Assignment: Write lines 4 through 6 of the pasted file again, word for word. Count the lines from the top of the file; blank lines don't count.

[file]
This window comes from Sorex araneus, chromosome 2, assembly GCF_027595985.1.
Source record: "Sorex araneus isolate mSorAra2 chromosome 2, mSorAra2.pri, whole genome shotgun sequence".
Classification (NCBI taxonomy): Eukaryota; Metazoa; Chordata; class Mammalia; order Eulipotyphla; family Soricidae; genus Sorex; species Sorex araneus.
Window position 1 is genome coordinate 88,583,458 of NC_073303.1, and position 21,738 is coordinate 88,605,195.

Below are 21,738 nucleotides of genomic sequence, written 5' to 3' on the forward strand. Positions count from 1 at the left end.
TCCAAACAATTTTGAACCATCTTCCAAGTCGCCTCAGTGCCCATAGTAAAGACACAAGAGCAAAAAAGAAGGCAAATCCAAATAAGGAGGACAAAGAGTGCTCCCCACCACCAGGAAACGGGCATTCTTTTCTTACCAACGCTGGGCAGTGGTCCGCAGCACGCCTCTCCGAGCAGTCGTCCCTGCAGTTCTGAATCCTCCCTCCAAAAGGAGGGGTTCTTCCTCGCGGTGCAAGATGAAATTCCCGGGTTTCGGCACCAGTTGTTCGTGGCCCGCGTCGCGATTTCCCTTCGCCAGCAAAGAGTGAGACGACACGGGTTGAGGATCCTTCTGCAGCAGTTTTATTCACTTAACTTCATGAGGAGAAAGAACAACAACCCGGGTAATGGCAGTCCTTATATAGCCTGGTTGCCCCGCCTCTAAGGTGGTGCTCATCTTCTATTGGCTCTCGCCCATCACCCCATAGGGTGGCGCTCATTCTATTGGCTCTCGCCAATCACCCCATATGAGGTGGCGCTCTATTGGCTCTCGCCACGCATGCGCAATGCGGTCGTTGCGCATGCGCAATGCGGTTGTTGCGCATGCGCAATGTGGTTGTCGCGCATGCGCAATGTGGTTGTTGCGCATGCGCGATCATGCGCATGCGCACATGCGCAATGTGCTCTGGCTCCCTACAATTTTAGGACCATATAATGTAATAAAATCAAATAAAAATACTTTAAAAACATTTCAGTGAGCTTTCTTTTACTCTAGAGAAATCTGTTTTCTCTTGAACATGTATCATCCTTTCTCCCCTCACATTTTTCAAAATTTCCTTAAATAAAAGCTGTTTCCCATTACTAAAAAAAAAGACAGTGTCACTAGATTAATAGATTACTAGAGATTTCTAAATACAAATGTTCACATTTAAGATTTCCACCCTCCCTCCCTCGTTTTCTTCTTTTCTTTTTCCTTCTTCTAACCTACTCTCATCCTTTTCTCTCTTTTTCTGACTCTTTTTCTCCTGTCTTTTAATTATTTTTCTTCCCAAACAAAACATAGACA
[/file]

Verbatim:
Window position 1 is genome coordinate 88,583,458 of NC_073303.1, and position 21,738 is coordinate 88,605,195.

Below are 21,738 nucleotides of genomic sequence, written 5' to 3' on the forward strand. Positions count from 1 at the left end.
TCCAAACAATTTTGAACCATCTTCCAAGTCGCCTCAGTGCCCATAGTAAAGACACAAGAGCAAAAAAGAAGGCAAATCCAAATAAGGAGGACAAAGAGTGCTCCCCACCACCAGGAAACGGGCATTCTTTTCTTACCAACGCTGGGCAGTGGTCCGCAGCACGCCTCTCCGAGCAGTCGTCCCTGCAGTTCTGAATCCTCCCTCCAAAAGGAGGGGTTCTTCCTCGCGGTGCAAGATGAAATTCCCGGGTTTCGGCACCAGTTGTTCGTGGCCCGCGTCGCGATTTCCCTTCGCCAGCAAAGAGTGAGACGACACGGGTTGAGGATCCTTCTGCAGCAGTTTTATTCACTTAACTTCATGAGGAGAAAGAACAACAACCCGGGTAATGGCAGTCCTTATATAGCCTGGTTGCCCCGCCTCTAAGGTGGTGCTCATCTTCTATTGGCTCTCGCCCATCACCCCATAGGGTGGCGCTCATTCTATTGGCTCTCGCCAATCACCCCATATGAGGTGGCGCTCTATTGGCTCTCGCCACGCATGCGCAATGCGGTCGTTGCGCATGCGCAATGCGGTTGTTGCGCATGCGCAATGTGGTTGTCGCGCATGCGCAATGTGGTTGTTGCGCATGCGCGATCATGCGCATGCGCACATGCGCAATGTGCTCTGGCTCCCTACAATTTTAGGACCATATAATGTAATAAAATCAAATAAAAATACTTTAAAAACATTTCAGTGAGCTTTCTTTTACTCTAGAGAAATCTGTTTTCTCTTGAACATGTATCATCCTTTCTCCCCTCACATTTTTCAAAATTTCCTTAAATAAAAGCTGTTTCCCATTACTAAAAAAAAAGACAGTGTCACTAGATTAATAGATTACTAGAGATTTCTAAATACAAATGTTCACATTTAAGATTTCCACCCTCCCTCCCTCGTTTTCTTCTTTTCTTTTTCCTTCTTCTAACCTACTCTCATCCTTTTCTCTCTTTTTCTGACTCTTTTTCTCCTGTCTTTTAATTATTTTTCTTCCCAAACAAAACATAGACA